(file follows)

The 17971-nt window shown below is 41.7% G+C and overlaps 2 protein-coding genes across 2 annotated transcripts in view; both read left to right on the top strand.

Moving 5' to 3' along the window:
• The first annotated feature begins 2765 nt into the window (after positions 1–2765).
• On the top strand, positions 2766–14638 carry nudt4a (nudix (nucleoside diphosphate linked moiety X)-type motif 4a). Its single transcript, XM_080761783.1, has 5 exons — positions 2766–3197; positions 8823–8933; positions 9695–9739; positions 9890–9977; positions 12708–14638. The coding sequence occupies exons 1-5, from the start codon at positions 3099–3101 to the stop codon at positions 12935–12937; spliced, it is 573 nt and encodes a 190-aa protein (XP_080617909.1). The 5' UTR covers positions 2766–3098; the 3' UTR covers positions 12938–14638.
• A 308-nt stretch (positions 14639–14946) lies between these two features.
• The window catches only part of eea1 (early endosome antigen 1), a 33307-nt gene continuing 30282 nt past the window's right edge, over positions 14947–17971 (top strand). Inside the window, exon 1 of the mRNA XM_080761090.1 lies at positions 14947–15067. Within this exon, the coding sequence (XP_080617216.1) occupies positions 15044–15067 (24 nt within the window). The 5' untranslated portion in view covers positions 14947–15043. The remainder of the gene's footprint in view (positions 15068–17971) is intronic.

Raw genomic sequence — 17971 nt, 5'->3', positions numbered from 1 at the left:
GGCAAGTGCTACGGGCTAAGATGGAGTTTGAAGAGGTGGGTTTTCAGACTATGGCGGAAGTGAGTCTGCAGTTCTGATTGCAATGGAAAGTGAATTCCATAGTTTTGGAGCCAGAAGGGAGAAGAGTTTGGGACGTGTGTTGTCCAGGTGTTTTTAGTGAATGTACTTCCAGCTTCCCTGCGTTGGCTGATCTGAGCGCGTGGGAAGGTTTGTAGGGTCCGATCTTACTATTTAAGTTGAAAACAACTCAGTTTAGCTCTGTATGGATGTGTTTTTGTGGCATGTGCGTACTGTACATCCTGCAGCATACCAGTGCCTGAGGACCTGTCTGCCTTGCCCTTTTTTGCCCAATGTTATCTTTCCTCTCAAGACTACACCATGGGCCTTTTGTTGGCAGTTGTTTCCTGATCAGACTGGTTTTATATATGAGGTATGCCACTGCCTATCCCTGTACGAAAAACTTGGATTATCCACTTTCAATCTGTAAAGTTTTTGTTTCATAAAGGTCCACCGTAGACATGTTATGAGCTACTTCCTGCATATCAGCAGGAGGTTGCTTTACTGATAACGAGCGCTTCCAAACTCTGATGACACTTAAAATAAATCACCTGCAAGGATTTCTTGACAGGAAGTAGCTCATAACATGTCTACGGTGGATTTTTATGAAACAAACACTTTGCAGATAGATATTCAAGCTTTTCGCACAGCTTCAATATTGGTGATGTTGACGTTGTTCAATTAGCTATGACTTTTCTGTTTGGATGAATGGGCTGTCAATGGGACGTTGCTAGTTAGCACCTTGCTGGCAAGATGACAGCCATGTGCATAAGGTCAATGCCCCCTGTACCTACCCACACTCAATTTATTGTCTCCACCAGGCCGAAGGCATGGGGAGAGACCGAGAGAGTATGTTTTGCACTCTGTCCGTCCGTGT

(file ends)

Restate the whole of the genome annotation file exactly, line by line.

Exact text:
The 17971-nt window shown below is 41.7% G+C and overlaps 2 protein-coding genes across 2 annotated transcripts in view; both read left to right on the top strand.

Moving 5' to 3' along the window:
• The first annotated feature begins 2765 nt into the window (after positions 1–2765).
• On the top strand, positions 2766–14638 carry nudt4a (nudix (nucleoside diphosphate linked moiety X)-type motif 4a). Its single transcript, XM_080761783.1, has 5 exons — positions 2766–3197; positions 8823–8933; positions 9695–9739; positions 9890–9977; positions 12708–14638. The coding sequence occupies exons 1-5, from the start codon at positions 3099–3101 to the stop codon at positions 12935–12937; spliced, it is 573 nt and encodes a 190-aa protein (XP_080617909.1). The 5' UTR covers positions 2766–3098; the 3' UTR covers positions 12938–14638.
• A 308-nt stretch (positions 14639–14946) lies between these two features.
• The window catches only part of eea1 (early endosome antigen 1), a 33307-nt gene continuing 30282 nt past the window's right edge, over positions 14947–17971 (top strand). Inside the window, exon 1 of the mRNA XM_080761090.1 lies at positions 14947–15067. Within this exon, the coding sequence (XP_080617216.1) occupies positions 15044–15067 (24 nt within the window). The 5' untranslated portion in view covers positions 14947–15043. The remainder of the gene's footprint in view (positions 15068–17971) is intronic.

Raw genomic sequence — 17971 nt, 5'->3', positions numbered from 1 at the left:
GGCAAGTGCTACGGGCTAAGATGGAGTTTGAAGAGGTGGGTTTTCAGACTATGGCGGAAGTGAGTCTGCAGTTCTGATTGCAATGGAAAGTGAATTCCATAGTTTTGGAGCCAGAAGGGAGAAGAGTTTGGGACGTGTGTTGTCCAGGTGTTTTTAGTGAATGTACTTCCAGCTTCCCTGCGTTGGCTGATCTGAGCGCGTGGGAAGGTTTGTAGGGTCCGATCTTACTATTTAAGTTGAAAACAACTCAGTTTAGCTCTGTATGGATGTGTTTTTGTGGCATGTGCGTACTGTACATCCTGCAGCATACCAGTGCCTGAGGACCTGTCTGCCTTGCCCTTTTTTGCCCAATGTTATCTTTCCTCTCAAGACTACACCATGGGCCTTTTGTTGGCAGTTGTTTCCTGATCAGACTGGTTTTATATATGAGGTATGCCACTGCCTATCCCTGTACGAAAAACTTGGATTATCCACTTTCAATCTGTAAAGTTTTTGTTTCATAAAGGTCCACCGTAGACATGTTATGAGCTACTTCCTGCATATCAGCAGGAGGTTGCTTTACTGATAACGAGCGCTTCCAAACTCTGATGACACTTAAAATAAATCACCTGCAAGGATTTCTTGACAGGAAGTAGCTCATAACATGTCTACGGTGGATTTTTATGAAACAAACACTTTGCAGATAGATATTCAAGCTTTTCGCACAGCTTCAATATTGGTGATGTTGACGTTGTTCAATTAGCTATGACTTTTCTGTTTGGATGAATGGGCTGTCAATGGGACGTTGCTAGTTAGCACCTTGCTGGCAAGATGACAGCCATGTGCATAAGGTCAATGCCCCCTGTACCTACCCACACTCAATTTATTGTCTCCACCAGGCCGAAGGCATGGGGAGAGACCGAGAGAGTATGTTTTGCACTCTGTCCGTCCGTGT